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Latin America Today: The Violence of Accumulation

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Organizer: Juan Leal

Co-Organizer: Sergio Villalobos-Ruminott

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The main goal of our panel is to characterize the current articulation of violence and capitalist’s accumulation with the ongoing metamorphoses of sovereignty and modern political institutions, in Latin America as well as in its relationships to the United States. Far from classical approaches within Area Studies, we start by recognizing the deep impact globalization has had on traditional approaches informing social sciences and humanities, an impact also relevant to understand the current and ongoing crisis of the modern university and its historical division of labor. At the same time, we understand accumulation as a complex, multidimensional, process that cannot be reduced to economic practices, without neglecting its anthropological and philosophical dimensions. Those dimensions are also relevant to grasp the current forms of violence in what has been called neoliberalism’s second wave: gang violence, migration, poverty, ecological devastation, debt, exploitation, gender and other minorities’ discrimination, military and police abuse, and political oppression are not incidental but constitutive elements of the new pattern of capitalist’s accumulation, which takes us one step further from what Debord recognized in The Society of Spectacle, certainly, if the image becomes the commodity, war and violence are not only forms of the spectacle, but becomes forms of accumulation tout court.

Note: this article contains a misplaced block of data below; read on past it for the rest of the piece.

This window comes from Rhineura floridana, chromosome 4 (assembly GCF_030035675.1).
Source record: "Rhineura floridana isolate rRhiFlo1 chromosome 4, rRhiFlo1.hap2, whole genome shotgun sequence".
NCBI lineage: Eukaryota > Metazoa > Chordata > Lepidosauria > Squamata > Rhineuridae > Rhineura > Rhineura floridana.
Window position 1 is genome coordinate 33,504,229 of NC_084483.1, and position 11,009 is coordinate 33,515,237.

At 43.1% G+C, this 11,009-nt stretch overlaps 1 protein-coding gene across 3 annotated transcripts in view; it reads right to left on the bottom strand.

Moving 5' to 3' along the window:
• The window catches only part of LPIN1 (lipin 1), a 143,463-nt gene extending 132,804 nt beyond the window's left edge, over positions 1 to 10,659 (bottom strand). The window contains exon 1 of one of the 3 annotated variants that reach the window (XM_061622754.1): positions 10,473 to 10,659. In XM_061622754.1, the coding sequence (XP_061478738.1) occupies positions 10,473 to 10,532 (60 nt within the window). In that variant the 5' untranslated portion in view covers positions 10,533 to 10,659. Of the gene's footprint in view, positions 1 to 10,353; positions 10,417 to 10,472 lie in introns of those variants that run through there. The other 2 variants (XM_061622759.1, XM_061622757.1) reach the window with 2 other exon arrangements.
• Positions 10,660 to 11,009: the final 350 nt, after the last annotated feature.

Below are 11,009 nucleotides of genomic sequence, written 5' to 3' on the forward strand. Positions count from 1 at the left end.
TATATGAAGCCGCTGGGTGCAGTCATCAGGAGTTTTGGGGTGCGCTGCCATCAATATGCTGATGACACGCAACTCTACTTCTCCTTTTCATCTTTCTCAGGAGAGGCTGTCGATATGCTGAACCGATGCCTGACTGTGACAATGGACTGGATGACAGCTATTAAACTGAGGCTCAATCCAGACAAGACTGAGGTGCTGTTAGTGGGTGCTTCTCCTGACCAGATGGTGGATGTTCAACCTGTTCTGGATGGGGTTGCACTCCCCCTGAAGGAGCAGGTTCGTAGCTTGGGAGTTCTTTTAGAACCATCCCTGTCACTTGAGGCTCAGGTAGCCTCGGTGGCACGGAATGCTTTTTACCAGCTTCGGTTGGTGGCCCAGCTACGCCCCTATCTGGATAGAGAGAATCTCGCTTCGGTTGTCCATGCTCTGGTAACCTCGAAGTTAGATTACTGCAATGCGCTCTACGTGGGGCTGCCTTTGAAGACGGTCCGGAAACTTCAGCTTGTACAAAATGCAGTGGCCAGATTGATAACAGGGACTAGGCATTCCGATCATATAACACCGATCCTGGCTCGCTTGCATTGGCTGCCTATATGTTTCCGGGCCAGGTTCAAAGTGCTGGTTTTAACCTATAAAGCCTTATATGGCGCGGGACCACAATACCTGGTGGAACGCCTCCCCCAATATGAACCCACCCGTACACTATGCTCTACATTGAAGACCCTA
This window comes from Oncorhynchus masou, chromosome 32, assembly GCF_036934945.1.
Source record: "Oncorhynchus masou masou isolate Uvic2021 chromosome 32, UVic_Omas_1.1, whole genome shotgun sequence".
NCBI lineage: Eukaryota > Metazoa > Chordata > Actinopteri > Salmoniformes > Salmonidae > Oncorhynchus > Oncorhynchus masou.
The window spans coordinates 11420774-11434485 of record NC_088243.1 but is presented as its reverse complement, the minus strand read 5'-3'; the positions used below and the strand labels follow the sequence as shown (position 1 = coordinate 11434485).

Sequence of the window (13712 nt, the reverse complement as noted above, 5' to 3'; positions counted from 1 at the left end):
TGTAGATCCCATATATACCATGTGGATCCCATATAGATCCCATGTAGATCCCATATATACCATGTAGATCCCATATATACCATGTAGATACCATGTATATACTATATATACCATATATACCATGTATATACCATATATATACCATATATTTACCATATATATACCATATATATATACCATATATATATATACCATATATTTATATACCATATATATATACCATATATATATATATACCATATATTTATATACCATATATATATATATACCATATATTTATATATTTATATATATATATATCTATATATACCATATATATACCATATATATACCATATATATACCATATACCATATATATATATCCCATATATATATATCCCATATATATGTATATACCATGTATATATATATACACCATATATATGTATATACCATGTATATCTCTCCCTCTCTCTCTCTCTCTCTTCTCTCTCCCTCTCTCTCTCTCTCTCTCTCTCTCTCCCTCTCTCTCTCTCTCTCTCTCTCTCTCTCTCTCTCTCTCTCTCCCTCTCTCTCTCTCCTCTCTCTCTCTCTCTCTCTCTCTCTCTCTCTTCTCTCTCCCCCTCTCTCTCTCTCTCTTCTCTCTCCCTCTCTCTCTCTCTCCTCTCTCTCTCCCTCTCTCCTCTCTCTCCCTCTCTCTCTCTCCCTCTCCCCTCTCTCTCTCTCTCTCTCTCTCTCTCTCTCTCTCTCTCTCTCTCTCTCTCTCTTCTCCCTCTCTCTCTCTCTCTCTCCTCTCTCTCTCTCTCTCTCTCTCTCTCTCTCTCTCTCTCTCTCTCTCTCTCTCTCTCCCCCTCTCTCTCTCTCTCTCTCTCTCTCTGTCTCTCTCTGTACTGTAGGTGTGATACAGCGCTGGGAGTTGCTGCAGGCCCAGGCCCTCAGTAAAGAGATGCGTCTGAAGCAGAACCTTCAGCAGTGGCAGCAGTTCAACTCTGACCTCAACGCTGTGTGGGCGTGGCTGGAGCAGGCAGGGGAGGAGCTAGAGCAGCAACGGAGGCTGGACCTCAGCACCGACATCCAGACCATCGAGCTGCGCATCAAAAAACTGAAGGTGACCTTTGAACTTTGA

By the same token, we intend to move beyond the somehow limiting debate regarding the centrality of the State to define political strategies of resistance, by emphasizing the current flexibility of sovereignty and its institutions, a flexibility very much in tune with the malleable character of current capitalist processes. In this sense, neither identity politics nor culturalist-hegemonic approaches seem to be able to deal with the factual, material, aspects of this ongoing articulation between accumulation and violence, which demands from us a review of the limits and potentialities of Marxism, Post-colonial studies, Cultural Studies, among others traditional approaches. In fact, we do not want to frame the discussion within any specific approach (post-colonial, post-hegemonic, infrapolitical, biopolitical, neo-communist, neo-materialist, etc.), on the contrary, by keeping the focus of the panel tied to the ongoing transformations of Latin American socio-political and economic realities (new right-wing governments, crisis of the classical leftist referents, intensification of neoliberal policies, etc.) we invite papers generous in ideas and able to interact beyond self-interest and dogmatism. We believe, and the panel emerged for this belief, that ours is a critical occasion to interact and to define long-term intellectual agendas able to understand the complexity of the current world, without conforming ourselves to the widespread practice of reviving important but insufficient traditions.

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